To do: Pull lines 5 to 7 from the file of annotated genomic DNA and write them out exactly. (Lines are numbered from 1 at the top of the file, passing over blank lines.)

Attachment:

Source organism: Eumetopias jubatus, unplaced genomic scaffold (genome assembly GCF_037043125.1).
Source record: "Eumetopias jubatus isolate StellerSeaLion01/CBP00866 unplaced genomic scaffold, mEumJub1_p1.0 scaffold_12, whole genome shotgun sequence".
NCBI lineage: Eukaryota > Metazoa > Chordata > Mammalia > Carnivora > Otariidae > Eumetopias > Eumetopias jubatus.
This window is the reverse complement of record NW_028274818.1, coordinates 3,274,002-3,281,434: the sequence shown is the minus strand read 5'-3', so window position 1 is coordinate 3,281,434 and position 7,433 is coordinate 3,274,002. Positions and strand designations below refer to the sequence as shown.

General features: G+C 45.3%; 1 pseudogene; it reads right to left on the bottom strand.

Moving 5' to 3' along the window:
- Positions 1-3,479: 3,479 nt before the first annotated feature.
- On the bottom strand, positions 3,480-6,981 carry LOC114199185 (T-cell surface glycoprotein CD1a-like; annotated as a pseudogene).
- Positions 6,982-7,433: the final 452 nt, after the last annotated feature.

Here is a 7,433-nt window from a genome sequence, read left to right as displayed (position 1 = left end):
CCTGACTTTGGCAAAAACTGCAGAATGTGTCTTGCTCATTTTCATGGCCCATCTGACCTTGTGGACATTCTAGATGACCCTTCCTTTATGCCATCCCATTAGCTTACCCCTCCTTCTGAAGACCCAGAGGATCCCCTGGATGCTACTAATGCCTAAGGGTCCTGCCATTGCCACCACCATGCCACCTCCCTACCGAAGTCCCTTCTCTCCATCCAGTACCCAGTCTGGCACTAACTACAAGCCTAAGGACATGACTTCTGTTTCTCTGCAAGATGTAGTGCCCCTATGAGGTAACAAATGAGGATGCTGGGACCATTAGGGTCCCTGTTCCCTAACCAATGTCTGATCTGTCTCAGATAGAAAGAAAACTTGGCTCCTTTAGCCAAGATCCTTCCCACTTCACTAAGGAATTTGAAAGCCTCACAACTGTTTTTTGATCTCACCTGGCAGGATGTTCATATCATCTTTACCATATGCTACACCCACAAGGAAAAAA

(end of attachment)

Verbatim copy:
General features: G+C 45.3%; 1 pseudogene; it reads right to left on the bottom strand.

Moving 5' to 3' along the window:
- Positions 1-3,479: 3,479 nt before the first annotated feature.